Changes Abound for Health Careers Partnership

New name, new location, new priorities

December 2004—The Health Careers Partnership, formerly the Health Careers Institute, will begin 2005 with a new home and a new set of strategies for training and placing its students in a local healthcare market that has changed significantly over the program’s short life.

The program’s new strategic focus will reconcile HCP’s flexible market-driven approach with its long-term commitment to providing employment training for Phillips residents.

“HCP has always provided a unique chance for disadvantaged clients to enter the medical profession through sponsorship. This effort will likely grow as a percentage of the program’s activity, as it’s the core service whose need has not diminished with market trends.”

—Steve Cramer, director,

Project for Pride in Living


Program administrators at Project for Pride in Living say they and staff of the Minneapolis Community and Technical College, which delivers the curriculum and training, have been busy instituting a response to a strategic direction adopted by the Phillips Partnership earlier this year. That document identified key challenges created by HCP’s rapid transformation from an experiment in grassroots career training to the largest hospital-based jobs program of its kind in the nation.

Challenge

The partnership’s evaluation found that the three hospital partners in HCP – Abbott Northwestern Hospital, Children’s Hospitals and Clinics, and the Hennepin County Medical Center – have significantly fewer job openings than in 2000, when the program was formed in response to a glut of unfilled medical and support positions. The partner hospitals now are filling more of those openings with existing staff.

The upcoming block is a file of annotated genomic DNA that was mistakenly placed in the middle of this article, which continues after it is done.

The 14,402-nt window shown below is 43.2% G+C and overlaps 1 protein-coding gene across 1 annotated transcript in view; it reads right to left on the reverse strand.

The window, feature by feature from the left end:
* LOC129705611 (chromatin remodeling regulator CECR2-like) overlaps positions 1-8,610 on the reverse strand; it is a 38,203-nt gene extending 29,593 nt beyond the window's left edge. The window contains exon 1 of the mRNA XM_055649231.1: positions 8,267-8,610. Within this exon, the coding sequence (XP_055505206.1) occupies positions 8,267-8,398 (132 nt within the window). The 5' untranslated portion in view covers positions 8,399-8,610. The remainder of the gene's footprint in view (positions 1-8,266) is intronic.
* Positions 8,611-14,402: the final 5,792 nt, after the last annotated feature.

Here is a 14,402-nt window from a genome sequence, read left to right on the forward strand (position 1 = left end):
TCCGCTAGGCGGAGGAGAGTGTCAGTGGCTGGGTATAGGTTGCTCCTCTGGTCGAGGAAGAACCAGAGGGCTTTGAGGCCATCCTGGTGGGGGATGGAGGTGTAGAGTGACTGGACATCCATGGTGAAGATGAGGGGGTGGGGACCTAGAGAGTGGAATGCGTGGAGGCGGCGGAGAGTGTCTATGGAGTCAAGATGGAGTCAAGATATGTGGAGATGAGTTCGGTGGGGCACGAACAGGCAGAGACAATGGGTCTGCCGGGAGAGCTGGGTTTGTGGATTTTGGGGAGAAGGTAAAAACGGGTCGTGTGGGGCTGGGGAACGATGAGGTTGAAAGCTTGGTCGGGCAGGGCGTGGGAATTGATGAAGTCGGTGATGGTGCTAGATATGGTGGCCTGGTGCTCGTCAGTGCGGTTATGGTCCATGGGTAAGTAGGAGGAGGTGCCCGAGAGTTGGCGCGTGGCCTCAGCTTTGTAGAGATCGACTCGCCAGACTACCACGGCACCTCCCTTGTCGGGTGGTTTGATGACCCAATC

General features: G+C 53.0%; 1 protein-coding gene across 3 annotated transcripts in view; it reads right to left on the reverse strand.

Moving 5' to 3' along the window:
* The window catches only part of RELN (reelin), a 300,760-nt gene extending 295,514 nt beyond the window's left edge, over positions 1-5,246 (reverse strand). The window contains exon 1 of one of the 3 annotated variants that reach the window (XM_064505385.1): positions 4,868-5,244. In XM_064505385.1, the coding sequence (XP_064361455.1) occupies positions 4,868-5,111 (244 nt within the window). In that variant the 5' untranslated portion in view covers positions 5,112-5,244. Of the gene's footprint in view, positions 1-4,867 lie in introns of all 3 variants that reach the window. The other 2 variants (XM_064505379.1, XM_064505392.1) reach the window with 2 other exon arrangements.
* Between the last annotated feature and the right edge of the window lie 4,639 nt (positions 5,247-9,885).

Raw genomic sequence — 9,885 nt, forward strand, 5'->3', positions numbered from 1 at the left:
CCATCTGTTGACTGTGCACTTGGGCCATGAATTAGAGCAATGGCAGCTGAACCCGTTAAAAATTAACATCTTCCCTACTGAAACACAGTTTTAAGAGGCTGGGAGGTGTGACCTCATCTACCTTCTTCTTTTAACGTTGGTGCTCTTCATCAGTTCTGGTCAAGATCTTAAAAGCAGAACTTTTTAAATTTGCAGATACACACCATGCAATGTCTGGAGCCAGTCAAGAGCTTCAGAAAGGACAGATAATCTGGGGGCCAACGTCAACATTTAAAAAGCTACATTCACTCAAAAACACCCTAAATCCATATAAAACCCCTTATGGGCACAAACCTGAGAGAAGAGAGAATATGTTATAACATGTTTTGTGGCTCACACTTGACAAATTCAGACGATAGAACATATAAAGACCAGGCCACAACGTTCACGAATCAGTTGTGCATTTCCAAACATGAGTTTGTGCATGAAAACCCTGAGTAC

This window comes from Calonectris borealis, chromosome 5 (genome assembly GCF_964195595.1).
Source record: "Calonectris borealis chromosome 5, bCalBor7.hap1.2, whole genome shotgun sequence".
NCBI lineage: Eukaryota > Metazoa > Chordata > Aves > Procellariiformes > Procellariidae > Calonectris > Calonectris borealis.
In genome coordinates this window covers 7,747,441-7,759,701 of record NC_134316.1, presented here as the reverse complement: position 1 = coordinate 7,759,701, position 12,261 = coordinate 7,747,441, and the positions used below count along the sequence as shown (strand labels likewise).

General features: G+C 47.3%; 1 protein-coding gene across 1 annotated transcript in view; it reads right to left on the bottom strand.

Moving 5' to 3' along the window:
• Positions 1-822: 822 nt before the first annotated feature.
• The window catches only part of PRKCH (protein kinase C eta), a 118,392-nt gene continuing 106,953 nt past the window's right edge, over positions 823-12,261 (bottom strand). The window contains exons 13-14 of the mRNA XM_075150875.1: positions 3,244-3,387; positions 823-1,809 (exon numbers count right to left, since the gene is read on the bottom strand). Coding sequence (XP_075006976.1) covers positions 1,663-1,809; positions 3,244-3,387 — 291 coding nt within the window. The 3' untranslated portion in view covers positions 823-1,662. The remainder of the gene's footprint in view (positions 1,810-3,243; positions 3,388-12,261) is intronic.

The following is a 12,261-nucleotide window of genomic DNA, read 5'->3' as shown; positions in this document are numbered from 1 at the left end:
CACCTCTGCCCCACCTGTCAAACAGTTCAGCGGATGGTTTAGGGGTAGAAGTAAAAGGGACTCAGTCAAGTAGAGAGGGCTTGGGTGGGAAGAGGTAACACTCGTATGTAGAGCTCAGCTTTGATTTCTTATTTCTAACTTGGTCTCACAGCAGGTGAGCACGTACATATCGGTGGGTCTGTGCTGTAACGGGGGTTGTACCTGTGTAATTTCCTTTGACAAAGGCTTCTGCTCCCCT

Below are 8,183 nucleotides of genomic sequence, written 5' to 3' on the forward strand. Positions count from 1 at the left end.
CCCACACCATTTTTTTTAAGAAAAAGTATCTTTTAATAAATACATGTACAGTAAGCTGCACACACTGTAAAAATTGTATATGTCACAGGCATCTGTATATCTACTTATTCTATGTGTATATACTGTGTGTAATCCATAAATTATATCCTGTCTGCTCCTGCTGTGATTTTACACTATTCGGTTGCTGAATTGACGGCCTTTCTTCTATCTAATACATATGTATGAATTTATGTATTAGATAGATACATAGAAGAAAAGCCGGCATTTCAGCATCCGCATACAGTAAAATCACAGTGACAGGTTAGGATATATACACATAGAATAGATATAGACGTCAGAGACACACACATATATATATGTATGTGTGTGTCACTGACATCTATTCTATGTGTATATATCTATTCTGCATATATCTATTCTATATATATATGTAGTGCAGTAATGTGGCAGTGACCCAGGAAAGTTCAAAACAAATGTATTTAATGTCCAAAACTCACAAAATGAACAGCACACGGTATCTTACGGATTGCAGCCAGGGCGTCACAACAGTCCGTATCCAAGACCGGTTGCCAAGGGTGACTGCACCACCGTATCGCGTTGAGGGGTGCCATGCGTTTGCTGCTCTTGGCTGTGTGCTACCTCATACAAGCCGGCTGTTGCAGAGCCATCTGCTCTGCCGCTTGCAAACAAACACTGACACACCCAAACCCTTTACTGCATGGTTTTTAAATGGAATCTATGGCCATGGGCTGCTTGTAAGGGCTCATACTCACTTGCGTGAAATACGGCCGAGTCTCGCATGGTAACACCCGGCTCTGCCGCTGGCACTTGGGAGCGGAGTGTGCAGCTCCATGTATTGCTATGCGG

The Health Careers Partnership has also become decentralized. With coursework shifting from Phillips to downtown Minneapolis and the transfer of hospital human resource departments out of Phillips, the “one-stop” opportunity for prospective enrollees to live, study and work in the same neighborhood has diminished.

Response

Steve Cramer, director of Project for Pride in Living, said that HCP will increasingly serve the niche function of promoting diversity within the healthcare profession. This will involve intensifying existing outreach to minorities, immigrants and residents of the Minneapolis Empowerment zone.

“HCP has always provided a unique chance for disadvantaged clients to enter the medical profession through sponsorship. This effort will likely grow as a percentage of the program’s activity, as it’s the core service whose need has not diminished with market trends.”

He added that this emphasis complements the “soft-skills” coursework of PPL’s Train to Work program, which has prepared hundreds of unskilled workers for entry-level jobs.

Strategies for repositioning HCP currently being pursued include more aggressive tracking of projected job openings at partner hospitals to focus job-placement efforts and curriculum offerings; communicating more intensively with healthcare providers and program staff; continuing the expansion of job placement efforts among non-hospital employers; and adopting a more responsive governance structure.

The Phillips Partnership and HCP agree that by drawing on the program’s historic strengths – long-term commitment to career-laddering and the Phillips neighborhood, responsiveness to market needs, and efficient collaboration among its partners – they can produce continued success over the long term.